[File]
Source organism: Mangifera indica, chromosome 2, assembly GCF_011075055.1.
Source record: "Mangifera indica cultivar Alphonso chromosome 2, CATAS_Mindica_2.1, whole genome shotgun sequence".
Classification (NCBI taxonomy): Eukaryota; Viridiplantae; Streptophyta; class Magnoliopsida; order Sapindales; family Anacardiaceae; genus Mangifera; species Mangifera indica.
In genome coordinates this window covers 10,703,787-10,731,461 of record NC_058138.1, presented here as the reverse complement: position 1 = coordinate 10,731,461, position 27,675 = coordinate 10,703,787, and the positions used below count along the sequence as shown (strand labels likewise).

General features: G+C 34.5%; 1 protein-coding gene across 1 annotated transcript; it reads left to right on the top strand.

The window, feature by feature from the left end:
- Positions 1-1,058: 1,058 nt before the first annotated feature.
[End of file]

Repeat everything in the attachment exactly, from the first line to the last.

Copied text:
Source organism: Mangifera indica, chromosome 2, assembly GCF_011075055.1.
Source record: "Mangifera indica cultivar Alphonso chromosome 2, CATAS_Mindica_2.1, whole genome shotgun sequence".
Classification (NCBI taxonomy): Eukaryota; Viridiplantae; Streptophyta; class Magnoliopsida; order Sapindales; family Anacardiaceae; genus Mangifera; species Mangifera indica.
In genome coordinates this window covers 10,703,787-10,731,461 of record NC_058138.1, presented here as the reverse complement: position 1 = coordinate 10,731,461, position 27,675 = coordinate 10,703,787, and the positions used below count along the sequence as shown (strand labels likewise).

General features: G+C 34.5%; 1 protein-coding gene across 1 annotated transcript; it reads left to right on the top strand.

The window, feature by feature from the left end:
- Positions 1-1,058: 1,058 nt before the first annotated feature.